Sen. Coleman Bans Alternative Media from Press Conference

Later, the Coleman campaign also barred The UpTake from a press conference on November 11 and a campaign event featuring former New York City Mayor Rudy Giuliani. The Minnesota Independent reported that bloggers from and Minnesota Democrats Exposed were admitted to those events.

Faced with a three-minute barrage of questions from reporters about whether U.S. Sen. Norm Coleman (R-Minn.) received gifts of clothing from businessman Nasser Kazeminy, a spokesman for his re-election campaign refused to explicitly deny the report, saying the campaign will not respond to bloggers. Later, on Oct. 10, 2008, the campaign refused admission to two reporters from alternative online media outlets in Minnesota at a scheduled news conference.
The original allegations about clothing gifts appeared on the “Washington Babylon” blog on Harper’s Magazine’s Web site on October 6. The blog is written by Ken Silverstein, an award winning reporter formerly of the Los Angeles Times.
“I’ve been told by two sources that Kazeminy has in the past covered the bills for Coleman’s lavish clothing purchases at Neiman Marcus in Minneapolis,” Silverstein wrote. “The sources were not certain of the dates of the purchases; if they were made before Coleman joined the Senate in 2003, he obviously would not be required to report it under Senate rules.”
Two days later, on October 8, Coleman’s spokesman, Cullen Sheehan, was asked repeatedly by reporters at a news conference about the allegations. Sheehan repeated the phrase “the Senator has reported every gift he has ever received” at least seven times, but refused to explicitly deny the allegations. Sheehan said the campaign will not “respond to unnamed sources on a blog,” but refused to offer further explanation. Video of the press conference is available at
Sen. Coleman offered a somewhat more detailed explanation when he was asked about the alleged clothing gifts by a St. Paul Pioneer Press reporter on October 7. “The idea of responding to the things bloggers throw out is something I’m not going to get into. There are very awful things that are said about people on blogs. And the idea to make it a legitimate story is something … I just don’t respond to it,” Coleman said, according to an October 9 report.
Silverstein argued in a Washington Babylon post on October 8 that Coleman’s stonewalling was an attempt to change the topic and deflect criticism surrounding the alleged gifts. He pointed out that Coleman had been given the opportunity to respond to the allegations before the story was published, and the senator had refused to explicitly confirm or deny the story.
While Coleman’s refusal to specifically deny the alleged clothing gifts generated attention from both local and national media outlets, the campaign continued its new policy of denying access to the alternative media Oct. 10, 2008 when it refused to admit journalists from Web sites The UpTake and The Minnesota Independent at a scheduled news conference.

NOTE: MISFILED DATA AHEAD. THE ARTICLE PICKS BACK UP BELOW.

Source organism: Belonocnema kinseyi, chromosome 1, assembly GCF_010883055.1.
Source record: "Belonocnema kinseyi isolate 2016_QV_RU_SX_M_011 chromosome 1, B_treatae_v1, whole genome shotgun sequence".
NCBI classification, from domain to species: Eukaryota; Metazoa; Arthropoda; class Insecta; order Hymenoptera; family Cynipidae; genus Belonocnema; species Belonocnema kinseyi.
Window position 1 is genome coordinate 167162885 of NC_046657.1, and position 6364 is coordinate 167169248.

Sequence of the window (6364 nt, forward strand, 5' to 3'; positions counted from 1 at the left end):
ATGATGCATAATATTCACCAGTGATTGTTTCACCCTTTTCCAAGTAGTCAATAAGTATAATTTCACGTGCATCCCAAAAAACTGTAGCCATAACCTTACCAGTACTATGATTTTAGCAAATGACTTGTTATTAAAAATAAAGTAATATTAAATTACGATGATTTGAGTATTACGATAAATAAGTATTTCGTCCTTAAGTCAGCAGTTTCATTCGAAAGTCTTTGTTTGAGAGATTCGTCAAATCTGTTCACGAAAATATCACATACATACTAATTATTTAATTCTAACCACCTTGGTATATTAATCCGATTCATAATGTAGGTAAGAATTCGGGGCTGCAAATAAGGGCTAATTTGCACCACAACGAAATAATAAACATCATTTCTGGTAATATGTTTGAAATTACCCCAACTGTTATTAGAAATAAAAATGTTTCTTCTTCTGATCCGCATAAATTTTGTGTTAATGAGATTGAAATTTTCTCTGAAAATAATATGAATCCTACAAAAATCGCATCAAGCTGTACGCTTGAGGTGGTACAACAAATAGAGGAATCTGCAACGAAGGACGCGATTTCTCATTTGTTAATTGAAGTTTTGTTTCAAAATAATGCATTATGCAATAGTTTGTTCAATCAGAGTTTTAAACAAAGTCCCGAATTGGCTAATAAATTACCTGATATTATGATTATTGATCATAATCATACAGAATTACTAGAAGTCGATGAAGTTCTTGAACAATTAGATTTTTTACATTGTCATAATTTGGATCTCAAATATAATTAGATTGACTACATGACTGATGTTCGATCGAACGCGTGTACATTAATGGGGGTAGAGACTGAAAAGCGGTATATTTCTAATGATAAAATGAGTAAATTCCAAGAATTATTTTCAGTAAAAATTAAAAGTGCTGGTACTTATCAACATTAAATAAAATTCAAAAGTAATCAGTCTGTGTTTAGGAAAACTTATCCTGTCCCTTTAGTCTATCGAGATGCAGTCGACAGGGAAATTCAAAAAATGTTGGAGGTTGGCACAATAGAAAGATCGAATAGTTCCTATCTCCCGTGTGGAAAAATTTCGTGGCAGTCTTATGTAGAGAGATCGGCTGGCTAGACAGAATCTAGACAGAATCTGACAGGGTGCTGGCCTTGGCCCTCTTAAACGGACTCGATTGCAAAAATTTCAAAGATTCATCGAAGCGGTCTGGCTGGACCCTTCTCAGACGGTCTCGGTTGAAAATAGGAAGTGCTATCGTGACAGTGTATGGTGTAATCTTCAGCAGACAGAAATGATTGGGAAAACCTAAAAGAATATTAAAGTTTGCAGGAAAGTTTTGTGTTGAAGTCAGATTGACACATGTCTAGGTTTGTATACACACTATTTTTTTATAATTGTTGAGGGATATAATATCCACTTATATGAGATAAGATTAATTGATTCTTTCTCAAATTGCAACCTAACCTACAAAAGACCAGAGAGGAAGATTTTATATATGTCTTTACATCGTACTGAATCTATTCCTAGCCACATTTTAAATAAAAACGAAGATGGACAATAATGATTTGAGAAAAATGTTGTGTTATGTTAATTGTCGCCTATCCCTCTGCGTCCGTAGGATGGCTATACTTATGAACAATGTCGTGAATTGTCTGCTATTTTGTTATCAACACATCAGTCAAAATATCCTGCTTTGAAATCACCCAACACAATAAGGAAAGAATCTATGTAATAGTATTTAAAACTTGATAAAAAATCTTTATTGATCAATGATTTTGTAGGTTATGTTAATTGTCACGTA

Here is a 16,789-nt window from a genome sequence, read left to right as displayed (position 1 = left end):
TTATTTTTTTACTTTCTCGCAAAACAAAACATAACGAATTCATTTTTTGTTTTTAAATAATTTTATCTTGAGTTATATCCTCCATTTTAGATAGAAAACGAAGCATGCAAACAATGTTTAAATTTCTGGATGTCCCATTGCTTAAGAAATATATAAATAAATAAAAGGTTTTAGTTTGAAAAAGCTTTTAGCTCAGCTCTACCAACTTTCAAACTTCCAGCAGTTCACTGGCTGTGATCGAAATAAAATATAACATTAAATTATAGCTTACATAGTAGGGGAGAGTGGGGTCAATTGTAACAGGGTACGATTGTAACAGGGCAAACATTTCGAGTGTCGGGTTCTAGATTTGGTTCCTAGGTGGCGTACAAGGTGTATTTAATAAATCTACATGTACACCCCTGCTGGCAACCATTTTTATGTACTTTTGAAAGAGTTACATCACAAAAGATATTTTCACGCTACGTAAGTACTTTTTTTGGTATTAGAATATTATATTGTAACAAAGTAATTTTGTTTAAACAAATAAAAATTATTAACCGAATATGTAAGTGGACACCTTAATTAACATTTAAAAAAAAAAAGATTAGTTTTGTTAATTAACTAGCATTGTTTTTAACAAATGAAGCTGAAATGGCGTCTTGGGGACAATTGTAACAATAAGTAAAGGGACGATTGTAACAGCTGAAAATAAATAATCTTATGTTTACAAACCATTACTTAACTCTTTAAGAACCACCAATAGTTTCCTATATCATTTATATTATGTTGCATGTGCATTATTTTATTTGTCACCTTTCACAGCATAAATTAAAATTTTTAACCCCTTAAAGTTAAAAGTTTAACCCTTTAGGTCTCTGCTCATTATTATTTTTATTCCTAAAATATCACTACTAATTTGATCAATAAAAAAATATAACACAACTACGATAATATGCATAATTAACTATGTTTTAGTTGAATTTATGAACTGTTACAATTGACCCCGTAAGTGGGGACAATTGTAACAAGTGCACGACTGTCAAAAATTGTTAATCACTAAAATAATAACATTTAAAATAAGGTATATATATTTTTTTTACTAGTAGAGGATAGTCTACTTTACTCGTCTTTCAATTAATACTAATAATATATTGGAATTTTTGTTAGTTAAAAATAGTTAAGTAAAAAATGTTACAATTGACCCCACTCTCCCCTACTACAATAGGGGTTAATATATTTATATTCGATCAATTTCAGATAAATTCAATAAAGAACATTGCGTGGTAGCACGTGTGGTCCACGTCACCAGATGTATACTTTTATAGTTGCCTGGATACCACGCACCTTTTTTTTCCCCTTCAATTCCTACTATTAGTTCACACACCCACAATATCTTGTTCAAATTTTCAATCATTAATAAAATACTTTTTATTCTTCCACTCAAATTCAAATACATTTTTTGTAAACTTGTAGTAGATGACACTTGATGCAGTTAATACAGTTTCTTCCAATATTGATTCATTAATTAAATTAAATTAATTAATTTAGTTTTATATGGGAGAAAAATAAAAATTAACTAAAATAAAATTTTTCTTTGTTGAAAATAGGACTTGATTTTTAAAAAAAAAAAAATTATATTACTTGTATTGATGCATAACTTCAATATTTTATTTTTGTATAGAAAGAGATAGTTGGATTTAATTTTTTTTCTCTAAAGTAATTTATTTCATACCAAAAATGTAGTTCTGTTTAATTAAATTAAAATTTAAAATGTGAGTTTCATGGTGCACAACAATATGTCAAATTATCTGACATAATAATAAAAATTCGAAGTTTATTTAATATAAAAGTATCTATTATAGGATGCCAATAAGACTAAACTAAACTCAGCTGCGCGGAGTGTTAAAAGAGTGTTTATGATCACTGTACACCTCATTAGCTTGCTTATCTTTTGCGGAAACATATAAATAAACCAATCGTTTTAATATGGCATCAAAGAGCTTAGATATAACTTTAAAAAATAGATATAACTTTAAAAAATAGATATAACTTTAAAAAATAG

Video from The UpTake shows an unidentified Coleman staffer refusing to admit the two journalists, along with the videographer from the DFL party who produced the Sheehan video, to the news conference. The Coleman staffer explains that the news conference is only open to “credentialed members of the press.” When asked what it takes to be credentialed, he says it is only for “legitimate members of the press.” The staffer refuses to explain further, telling the journalists they are “free to leave.”
An October 10 story by David Brauer on said The UpTake and The Minnesota Independent are “undeniably left-favoring” news organizations, but still provide valuable services to the public.
The UpTake would have provided the only live video feed of the news conference. It also provided the only live video feed of the first debate between Coleman and his challenger Al Franken.
Newspapers Shut Down Partisan Coverage Ahead of Election

The Star Tribune, Minnesota’s most widely read newspaper, announced October 25 that it had “asked” its local news columnists to refrain from partisan commentary until after the election. Editors said the decision was an effort to “separate news from opinion.”

Editor Nancy Barnes announced the decision in a column about the newspaper’s coverage of the economic downturn and the elections, published October 25. “The challenge as an editor is to separate partisanship and emotion from the truth,” Barnes wrote in the column.

The decision was announced three days after columnist Katherine Kersten lambasted Democratic senatorial candidate Al Franken for his “penchant for the pornographic” and anti-Christian comedy in a column that generated more than 500 comments on the newspaper’s Web site. On October 21, columnist Nick Coleman wrote about GOP congressional candidate Michele Bachmann, suggesting her “stupid” comments about her belief that Barack Obama may hold “anti-American views” could cost her the election.

Colorado Community Newspapers made an even more dramatic effort to avoid partisanship in the newspaper, halting all political coverage two weeks before the election. “Any news coverage, letters to the editor or any other content discussing the Nov. 4, elections will not be printed to allow readers an opportunity to develop their stance without media interference,” an October 20 notice in the Littleton (Colo.) Independent said.

– Michael Schoepf
Silha Fellow



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This page contains a single entry by cla published on October 14, 2009 11:08 AM.

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